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I have heard these two terms thrown around by people with the same friends. As much as I've heard, computer science is the more mathematically rigorous and its graduates tend to write more code.

What distinguishes an Information Science student from a Computer Science student? What different career paths are available to each?

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9 Answers 9

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At my University, IS is housed in the College of Business; and seems to be intended as a Business oriented Software Developer track; teaching people to weigh business concerns with development concerns.

Computer Science (housed in the College of Engineering, which I'm told is unusual) focuses more on how to solve problems; and will generally be much more in depth.

As a better example, at my University, a Computer Science course might have you implement a memory manager in C as part of an operating systems theory class; an IS course might have you implement a simple inventory manager in VB.

And yes, from what I've heard, IS is basically CS for Business majors, CS drop outs, and developers with strong math phobia.

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Er, this is going to sound really snobbish, but I don't mean it to be. At my university, Information Science was where computer-savvy business students and CS dropouts went.

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2  
This is my understanding. –  mquander Jun 26 '09 at 2:41
1  
I agree, this is my understanding also –  Steve Jun 26 '09 at 2:49
    
Sam at my school (a respectable CS school). Basically everyone started out CS - the people who couldn't handle the first year switched to IS. –  Andrew Medico Jun 26 '09 at 3:02

Here's a recent Dr Dobb's article that will help answer your question: Software Engineering ≠ Computer Science

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Computer Science generally targets you to a development role - learning the mathematics and logic behind algorithmic interpretation of problem sets. This, of course, can later lead to Architect positions.

Information Systems/Science looks at information flow - big picture systems design, diagrammatic representation of problem space, combined with some architectural design and database systems.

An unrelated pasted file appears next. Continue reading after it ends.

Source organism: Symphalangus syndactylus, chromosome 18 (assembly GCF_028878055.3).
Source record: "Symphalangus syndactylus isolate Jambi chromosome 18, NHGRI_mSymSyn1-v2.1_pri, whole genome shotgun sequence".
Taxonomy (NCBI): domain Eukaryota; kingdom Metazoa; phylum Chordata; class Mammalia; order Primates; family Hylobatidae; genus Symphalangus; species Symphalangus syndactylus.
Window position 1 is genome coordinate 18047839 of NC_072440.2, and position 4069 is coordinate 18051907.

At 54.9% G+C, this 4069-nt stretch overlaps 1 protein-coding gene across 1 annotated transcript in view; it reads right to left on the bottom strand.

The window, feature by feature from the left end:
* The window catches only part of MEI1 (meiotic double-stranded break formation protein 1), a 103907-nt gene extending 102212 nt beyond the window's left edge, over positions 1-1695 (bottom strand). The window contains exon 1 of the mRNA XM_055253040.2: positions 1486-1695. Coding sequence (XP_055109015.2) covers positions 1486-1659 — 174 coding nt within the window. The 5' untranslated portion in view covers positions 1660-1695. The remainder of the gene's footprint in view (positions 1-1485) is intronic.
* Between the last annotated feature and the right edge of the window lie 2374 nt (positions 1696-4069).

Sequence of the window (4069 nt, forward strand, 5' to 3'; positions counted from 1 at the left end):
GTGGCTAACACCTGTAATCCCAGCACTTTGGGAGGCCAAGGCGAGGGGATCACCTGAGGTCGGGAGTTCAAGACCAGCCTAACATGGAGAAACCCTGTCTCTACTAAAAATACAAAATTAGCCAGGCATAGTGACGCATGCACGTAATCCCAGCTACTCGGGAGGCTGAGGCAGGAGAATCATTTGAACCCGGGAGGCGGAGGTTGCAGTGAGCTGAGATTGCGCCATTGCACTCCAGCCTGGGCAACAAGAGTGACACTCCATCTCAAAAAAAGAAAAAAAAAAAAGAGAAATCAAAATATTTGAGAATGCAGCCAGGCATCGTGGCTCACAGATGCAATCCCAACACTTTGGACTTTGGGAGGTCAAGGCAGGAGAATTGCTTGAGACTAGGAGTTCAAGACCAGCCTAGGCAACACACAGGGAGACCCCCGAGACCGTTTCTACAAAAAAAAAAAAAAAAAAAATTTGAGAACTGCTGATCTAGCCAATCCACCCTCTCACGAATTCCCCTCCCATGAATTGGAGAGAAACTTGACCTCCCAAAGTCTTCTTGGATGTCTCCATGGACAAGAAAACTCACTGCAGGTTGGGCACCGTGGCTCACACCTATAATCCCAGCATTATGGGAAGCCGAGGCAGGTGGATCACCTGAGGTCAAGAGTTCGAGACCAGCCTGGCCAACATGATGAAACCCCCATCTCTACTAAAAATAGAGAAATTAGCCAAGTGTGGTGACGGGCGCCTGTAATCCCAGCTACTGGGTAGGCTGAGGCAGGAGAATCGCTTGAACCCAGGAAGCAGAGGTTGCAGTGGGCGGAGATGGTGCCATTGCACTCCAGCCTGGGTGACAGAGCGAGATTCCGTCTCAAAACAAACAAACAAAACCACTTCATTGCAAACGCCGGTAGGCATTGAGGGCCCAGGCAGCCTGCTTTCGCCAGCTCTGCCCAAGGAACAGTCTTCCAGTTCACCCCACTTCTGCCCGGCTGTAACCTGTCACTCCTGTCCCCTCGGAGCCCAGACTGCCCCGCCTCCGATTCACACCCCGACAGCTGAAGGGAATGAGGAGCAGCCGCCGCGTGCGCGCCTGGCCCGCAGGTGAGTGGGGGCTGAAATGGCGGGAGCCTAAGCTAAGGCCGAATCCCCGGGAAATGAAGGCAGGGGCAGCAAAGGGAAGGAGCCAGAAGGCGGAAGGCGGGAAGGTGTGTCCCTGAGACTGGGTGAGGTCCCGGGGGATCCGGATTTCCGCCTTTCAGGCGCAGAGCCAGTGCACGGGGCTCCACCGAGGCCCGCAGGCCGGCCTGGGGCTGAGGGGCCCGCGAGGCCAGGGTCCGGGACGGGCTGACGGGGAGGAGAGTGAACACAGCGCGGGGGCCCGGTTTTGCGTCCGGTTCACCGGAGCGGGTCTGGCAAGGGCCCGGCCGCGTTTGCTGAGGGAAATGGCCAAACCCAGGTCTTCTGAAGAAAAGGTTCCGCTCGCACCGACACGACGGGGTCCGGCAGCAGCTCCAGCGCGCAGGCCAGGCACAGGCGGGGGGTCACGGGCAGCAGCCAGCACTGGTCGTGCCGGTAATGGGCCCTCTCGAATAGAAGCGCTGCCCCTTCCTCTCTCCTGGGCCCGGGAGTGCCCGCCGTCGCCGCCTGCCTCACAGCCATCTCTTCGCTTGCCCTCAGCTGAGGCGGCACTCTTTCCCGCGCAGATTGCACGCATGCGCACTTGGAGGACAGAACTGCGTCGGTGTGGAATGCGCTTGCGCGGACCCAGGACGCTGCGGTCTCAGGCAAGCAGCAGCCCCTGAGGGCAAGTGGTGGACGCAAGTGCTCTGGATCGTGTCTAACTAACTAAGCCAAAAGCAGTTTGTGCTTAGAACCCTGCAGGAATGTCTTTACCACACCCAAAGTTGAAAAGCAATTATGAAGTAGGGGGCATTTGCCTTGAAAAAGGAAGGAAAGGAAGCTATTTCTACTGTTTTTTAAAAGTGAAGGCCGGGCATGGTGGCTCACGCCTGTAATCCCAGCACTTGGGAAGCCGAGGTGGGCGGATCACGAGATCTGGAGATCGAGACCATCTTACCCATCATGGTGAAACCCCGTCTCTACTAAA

A lot of people will express it as the difference between hairy knuckled developers and people destined to be managers and solution definers.

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It depends on which country you're in. The name varies a lot across the world (and even between universities within the same country)

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My degree is in "Computer & Information Science" (University of California Santa Cruz).

I agree with the other answers that IS is usually more vocational -- more application than theory. In my case, I did take a lot of theoretical courses in algorithms, complexity theory, semantics of programming languages, etc., as well as "practical" courses in compiler design, operating systems, computer graphics, and software engineering methodology.

I always assumed the "Information" part of my degree was due to the influence of one of the senior professors in the department: David Huffman, an accomplished computer scientist best known for his Huffman code, a variable-length lossless encoding for data. Huffman was also reported to never use an actual computer for his work -- you can't get more theoretical than that!

Huffman's specialty is also called Information Theory.

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Computer Science tends to be more directed towards theory, whereas Information Science more towards application.

Personally, I feel, that CS is a superset of IS. Someone with CS knowledge will have a better overall understanding of the system, however, someone with IS, would have better known how to do specific tasks coming right out of college.

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I graduated with an IS major and CS minor.

Both fields have programming-intense courses, as well as theory-intense courses.

CS covered hardware, data structures, algorithms, etc. The predominant language in these courses was Java.

Both covered software engineering practices.

IS covered systems analysis, database design, information architecture, visualization, etc. The predominant languages in these courses were PHP and SQL.

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I am an Information Science student.

In my school, and most that I looked at when applying to graduate school, Information Science is old fashioned library science with modern information technologies added in. At my school, we have three tracks: archives, libraries, and information architecture. We focus more on usability than computer science does; usability and HCI might comprise more than half of an IA student's coursework.

I'm on the libraries track, and I had to take a class where we learned how to perform a Boolean search. FML. Meanwhile I am simultaneously enrolled in a course where we are discussing how to design multitouch interfaces, etc. There is huge variation even within just our one program on what IS is.

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